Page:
Again, a part of the story that most people have never really heard. In the 50s, before the development and signing of the Nuclear Non-Proliferation Treaty, which was 1968 and it took effect in 1970, a lot of countries that you would never have imagined were working on nuclear weapons. Sweden, Norway, Japan, South Korea. They had the technology. They just didn't have the materials. It was kind of dicey about what you should do. But I interviewed some of the Swedish scientists who worked on their bomb and they said, well, we were just talking about making some tactical nukes that would slow down a Russian tank advance on our country long enough for us to mount a defense. I said, so why did you give it up? And they said, well, when the Soviets developed hydrogen bombs, it would only take two to destroy Sweden. So we didn't see much point.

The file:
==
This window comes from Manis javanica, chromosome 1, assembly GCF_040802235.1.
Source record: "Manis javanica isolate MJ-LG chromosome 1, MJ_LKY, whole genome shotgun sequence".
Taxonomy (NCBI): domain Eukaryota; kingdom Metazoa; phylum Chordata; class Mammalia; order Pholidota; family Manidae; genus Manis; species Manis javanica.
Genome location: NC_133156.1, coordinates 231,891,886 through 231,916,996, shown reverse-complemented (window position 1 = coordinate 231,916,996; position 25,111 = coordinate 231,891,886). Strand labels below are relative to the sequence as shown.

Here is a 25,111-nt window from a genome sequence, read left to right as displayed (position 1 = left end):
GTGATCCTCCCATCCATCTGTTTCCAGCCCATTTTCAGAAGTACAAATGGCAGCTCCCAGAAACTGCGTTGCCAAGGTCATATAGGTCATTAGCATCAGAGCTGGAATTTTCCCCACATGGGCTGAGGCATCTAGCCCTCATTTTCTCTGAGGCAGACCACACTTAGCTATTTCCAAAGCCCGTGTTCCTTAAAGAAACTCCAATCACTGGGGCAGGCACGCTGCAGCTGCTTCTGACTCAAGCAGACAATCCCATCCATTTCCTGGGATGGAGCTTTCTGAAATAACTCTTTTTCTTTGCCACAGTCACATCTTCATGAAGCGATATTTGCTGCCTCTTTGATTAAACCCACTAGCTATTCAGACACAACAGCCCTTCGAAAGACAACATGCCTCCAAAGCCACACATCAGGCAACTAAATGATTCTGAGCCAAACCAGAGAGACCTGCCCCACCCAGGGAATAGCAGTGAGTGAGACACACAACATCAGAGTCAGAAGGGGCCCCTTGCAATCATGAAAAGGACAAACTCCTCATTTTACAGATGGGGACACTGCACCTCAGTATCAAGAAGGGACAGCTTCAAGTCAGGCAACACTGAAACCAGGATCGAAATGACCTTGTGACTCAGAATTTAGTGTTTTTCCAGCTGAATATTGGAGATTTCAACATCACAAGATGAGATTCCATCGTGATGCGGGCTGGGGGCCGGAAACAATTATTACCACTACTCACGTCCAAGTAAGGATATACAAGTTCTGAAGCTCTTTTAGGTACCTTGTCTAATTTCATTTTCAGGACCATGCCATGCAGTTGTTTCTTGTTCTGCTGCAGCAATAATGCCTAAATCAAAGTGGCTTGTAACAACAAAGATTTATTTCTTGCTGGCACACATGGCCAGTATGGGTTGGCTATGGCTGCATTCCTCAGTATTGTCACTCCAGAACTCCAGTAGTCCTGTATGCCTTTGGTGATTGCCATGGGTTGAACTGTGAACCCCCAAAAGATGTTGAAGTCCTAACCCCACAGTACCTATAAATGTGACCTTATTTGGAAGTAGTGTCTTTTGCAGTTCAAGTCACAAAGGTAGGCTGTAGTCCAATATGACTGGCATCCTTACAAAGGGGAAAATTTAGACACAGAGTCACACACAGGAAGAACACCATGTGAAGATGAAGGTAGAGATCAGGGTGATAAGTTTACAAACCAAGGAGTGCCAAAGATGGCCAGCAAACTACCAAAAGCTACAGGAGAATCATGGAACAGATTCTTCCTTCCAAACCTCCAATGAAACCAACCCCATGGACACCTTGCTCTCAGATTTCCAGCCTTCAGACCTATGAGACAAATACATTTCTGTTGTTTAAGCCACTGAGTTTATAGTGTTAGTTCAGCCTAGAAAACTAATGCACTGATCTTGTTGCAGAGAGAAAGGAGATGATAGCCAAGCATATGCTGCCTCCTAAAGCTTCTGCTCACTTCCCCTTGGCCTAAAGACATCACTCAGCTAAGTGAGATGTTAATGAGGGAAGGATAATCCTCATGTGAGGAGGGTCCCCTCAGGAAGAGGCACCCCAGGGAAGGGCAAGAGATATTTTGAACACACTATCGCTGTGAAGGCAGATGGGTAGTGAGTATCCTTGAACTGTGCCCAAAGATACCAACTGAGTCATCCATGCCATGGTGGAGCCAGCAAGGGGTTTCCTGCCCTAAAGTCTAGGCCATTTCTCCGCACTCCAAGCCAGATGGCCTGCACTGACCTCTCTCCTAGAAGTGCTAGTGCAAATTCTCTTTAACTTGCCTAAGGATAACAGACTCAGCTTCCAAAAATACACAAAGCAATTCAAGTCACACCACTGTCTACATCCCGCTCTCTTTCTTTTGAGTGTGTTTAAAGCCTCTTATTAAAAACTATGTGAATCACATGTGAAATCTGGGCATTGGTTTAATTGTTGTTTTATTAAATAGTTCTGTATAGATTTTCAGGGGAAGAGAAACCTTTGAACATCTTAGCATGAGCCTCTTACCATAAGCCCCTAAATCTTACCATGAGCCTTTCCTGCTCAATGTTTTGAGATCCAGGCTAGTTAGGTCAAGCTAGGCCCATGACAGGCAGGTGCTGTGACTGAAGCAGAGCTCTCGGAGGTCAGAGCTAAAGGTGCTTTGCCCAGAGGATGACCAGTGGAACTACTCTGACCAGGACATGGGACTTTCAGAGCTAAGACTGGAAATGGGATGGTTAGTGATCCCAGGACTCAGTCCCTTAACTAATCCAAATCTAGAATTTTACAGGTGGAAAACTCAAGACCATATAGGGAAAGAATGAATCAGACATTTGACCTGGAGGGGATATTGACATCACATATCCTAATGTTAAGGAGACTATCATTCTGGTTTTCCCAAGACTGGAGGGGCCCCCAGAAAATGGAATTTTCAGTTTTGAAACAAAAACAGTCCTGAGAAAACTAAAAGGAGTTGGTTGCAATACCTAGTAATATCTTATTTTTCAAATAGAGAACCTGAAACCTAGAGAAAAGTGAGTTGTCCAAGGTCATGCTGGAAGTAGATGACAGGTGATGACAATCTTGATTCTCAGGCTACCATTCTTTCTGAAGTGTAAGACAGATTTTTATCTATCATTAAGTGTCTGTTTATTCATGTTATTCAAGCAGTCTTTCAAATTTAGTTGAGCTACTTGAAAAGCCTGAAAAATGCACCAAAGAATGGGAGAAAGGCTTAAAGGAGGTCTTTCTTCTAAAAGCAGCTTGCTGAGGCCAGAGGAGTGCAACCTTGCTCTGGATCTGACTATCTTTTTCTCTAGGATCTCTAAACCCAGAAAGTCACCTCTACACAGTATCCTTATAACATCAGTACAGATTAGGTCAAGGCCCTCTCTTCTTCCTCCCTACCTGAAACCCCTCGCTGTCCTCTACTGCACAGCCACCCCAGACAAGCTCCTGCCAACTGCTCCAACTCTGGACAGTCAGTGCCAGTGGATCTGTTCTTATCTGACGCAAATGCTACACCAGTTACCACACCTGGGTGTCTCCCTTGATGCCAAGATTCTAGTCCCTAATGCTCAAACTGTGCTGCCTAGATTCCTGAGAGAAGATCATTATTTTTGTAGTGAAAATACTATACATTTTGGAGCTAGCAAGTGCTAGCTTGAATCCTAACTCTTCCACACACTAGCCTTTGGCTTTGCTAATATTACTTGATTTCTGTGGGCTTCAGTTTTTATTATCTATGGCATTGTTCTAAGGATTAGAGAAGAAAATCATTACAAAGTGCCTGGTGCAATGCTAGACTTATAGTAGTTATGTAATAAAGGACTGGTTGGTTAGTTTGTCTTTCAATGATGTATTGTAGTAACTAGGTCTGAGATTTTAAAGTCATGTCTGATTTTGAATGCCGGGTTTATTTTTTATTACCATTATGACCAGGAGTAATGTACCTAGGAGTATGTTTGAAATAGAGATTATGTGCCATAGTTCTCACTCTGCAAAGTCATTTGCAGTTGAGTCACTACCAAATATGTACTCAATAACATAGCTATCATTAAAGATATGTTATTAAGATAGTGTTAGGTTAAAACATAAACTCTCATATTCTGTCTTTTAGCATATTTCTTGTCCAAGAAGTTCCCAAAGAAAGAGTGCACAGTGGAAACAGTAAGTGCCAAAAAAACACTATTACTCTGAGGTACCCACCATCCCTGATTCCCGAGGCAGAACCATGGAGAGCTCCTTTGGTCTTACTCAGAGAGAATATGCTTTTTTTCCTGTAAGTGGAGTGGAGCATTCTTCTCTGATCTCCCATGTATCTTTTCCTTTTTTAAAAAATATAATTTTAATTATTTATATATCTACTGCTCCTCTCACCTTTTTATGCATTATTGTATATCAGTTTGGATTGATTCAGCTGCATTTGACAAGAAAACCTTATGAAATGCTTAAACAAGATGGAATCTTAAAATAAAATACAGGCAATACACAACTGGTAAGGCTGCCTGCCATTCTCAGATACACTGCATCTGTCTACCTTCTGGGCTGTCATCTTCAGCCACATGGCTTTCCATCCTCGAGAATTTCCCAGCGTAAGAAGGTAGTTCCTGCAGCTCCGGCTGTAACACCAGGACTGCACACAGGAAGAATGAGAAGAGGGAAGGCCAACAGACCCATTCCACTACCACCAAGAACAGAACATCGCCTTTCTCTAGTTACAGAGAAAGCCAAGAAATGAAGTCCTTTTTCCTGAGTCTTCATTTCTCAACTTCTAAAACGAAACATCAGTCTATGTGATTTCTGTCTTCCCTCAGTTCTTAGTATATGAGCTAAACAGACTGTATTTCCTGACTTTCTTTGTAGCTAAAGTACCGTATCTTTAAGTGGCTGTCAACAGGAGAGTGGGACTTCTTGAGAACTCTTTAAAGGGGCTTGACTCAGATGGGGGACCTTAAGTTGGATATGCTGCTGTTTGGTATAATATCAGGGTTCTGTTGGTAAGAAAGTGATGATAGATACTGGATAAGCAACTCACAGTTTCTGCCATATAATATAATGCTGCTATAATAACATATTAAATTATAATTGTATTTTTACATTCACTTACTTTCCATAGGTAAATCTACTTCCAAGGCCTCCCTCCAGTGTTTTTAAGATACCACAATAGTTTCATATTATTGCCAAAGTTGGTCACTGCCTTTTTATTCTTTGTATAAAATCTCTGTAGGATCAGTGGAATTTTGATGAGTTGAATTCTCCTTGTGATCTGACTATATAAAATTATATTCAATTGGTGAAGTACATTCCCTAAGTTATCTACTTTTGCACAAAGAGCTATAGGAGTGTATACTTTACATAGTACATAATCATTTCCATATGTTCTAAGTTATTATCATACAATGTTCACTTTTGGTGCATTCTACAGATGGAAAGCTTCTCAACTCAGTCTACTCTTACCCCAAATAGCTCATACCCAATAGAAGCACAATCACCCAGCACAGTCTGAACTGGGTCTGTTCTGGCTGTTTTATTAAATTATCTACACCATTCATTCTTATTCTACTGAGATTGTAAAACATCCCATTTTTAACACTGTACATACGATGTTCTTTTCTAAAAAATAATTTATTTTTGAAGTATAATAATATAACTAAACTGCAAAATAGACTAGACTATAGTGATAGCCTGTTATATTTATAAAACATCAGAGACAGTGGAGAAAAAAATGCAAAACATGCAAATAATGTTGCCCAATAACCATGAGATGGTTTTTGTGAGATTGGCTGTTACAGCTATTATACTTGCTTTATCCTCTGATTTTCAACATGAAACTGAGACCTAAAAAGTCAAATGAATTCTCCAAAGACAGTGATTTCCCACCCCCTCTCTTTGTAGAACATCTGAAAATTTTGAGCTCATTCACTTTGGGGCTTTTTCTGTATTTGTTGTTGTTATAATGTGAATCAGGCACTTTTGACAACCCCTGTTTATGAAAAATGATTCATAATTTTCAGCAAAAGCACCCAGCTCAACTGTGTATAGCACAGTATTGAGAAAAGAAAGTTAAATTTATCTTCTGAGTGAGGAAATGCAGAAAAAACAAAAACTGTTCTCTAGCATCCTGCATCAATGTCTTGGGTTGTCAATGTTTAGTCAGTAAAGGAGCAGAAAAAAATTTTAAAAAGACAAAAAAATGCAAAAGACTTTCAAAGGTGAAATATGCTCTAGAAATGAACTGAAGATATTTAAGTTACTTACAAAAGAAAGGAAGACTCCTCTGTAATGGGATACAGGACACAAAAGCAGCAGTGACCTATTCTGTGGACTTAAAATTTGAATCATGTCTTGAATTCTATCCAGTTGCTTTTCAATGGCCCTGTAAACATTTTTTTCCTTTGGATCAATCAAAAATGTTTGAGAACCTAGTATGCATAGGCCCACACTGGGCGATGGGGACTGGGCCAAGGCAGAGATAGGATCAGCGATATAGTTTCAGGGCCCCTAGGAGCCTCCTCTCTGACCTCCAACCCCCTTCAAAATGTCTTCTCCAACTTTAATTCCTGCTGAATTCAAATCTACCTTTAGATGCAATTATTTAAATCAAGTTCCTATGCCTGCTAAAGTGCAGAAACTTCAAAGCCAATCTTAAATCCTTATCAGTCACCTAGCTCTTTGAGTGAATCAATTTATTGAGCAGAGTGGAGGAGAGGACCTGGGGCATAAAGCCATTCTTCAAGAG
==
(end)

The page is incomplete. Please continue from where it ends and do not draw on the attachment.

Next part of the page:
I remain in awe of Dwarkesh’s interview questions and the… value of information per question. Having listened to a lot of his episodes, I think fundamentally he’s practicing the Teller, of Penn & Teller, philosophy: “sometimes magic is just someone spending more time on something than anyone else might reasonably expect”.
The Heroes We’re Allowed: A cultural criticism essay that describes the full demise of the ‘Great Man’ in TV and Films. Heroes are only allowed to react, and never have meaningful positive visions:
We are not allowed to peer into the Will to Power... we live in a Christian morality world that denigrates the Nietzschean Superman. This is the moral framework we demand and the framework that is sold to us. It’s the water we swim in.